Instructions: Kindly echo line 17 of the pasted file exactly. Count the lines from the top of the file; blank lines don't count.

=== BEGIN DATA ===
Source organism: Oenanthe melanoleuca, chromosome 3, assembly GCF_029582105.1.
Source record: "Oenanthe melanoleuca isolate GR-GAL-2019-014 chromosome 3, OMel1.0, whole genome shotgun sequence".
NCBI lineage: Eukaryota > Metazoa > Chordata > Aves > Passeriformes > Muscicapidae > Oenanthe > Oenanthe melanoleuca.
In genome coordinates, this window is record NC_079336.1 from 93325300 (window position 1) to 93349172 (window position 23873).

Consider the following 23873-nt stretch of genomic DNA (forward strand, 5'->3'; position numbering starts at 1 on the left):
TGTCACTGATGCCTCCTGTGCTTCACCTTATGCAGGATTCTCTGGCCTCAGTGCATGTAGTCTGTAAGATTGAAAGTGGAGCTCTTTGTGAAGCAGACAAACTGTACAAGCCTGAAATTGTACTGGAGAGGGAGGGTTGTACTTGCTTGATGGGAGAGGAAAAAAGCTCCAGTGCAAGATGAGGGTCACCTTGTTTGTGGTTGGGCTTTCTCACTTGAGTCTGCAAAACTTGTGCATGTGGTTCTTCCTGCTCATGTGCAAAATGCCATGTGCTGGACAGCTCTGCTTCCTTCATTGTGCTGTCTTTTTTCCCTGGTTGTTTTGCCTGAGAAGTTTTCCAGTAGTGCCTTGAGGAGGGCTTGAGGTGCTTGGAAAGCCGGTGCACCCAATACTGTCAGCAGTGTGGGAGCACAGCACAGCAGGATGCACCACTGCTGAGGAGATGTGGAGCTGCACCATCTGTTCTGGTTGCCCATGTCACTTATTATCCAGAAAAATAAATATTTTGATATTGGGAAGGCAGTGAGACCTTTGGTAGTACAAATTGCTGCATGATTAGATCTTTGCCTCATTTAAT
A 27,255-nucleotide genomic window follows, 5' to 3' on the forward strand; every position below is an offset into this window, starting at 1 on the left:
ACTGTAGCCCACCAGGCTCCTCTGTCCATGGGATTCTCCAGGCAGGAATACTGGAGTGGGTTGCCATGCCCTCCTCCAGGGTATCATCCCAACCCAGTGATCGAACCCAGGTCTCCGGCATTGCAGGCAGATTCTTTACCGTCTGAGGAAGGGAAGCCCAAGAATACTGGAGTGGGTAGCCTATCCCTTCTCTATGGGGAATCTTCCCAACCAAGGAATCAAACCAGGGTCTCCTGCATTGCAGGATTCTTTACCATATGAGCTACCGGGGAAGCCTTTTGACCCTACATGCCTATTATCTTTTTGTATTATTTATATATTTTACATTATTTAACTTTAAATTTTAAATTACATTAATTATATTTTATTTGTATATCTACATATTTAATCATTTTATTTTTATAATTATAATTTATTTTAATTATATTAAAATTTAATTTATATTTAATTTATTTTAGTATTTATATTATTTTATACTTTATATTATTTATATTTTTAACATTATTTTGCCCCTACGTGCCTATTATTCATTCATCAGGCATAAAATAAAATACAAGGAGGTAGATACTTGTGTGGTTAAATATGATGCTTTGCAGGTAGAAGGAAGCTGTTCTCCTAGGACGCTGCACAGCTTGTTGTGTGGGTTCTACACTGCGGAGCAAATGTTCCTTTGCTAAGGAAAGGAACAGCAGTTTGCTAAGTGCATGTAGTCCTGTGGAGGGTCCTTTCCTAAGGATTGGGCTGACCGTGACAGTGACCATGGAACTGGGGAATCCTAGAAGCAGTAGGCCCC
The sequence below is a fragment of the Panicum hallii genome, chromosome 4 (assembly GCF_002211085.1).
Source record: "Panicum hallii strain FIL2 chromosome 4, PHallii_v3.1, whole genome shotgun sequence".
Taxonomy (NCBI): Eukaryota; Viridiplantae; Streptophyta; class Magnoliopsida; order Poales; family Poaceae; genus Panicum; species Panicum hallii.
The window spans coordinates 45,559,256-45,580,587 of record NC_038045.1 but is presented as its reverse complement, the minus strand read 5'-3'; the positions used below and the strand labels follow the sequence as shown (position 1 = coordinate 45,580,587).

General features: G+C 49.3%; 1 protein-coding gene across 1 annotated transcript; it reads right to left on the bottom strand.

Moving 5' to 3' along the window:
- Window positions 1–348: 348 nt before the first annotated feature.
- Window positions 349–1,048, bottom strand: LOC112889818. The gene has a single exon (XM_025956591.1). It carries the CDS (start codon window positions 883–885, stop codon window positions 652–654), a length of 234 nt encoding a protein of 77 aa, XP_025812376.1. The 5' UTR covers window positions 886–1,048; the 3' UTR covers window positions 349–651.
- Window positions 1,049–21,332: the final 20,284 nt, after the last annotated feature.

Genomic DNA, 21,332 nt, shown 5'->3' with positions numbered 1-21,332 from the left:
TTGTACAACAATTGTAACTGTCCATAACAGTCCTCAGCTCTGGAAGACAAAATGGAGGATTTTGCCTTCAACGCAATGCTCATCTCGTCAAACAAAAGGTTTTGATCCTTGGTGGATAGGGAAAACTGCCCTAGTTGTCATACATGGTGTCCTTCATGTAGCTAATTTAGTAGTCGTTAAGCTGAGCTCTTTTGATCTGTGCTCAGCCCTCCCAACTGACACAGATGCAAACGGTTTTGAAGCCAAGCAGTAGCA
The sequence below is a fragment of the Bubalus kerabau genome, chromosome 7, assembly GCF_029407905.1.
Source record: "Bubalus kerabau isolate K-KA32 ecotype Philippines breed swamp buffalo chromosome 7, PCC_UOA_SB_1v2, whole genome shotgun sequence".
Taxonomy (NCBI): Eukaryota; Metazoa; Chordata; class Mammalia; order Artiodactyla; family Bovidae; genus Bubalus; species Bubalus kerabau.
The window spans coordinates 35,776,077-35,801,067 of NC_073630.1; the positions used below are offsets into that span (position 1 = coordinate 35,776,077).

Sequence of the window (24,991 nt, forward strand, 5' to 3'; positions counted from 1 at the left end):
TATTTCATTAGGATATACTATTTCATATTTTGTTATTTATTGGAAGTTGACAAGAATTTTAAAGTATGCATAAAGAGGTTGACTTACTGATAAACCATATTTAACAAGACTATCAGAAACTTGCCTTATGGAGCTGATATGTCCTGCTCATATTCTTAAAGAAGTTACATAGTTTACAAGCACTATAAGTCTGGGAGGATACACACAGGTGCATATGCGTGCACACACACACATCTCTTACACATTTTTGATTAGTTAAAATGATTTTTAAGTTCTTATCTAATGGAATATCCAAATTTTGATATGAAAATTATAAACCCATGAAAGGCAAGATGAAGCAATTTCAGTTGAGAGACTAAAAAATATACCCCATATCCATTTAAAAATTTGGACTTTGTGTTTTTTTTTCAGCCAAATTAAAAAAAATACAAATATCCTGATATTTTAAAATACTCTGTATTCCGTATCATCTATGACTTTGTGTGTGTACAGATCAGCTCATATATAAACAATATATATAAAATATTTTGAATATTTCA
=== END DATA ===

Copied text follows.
- Window positions 1,049–21,332: the final 20,284 nt, after the last annotated feature.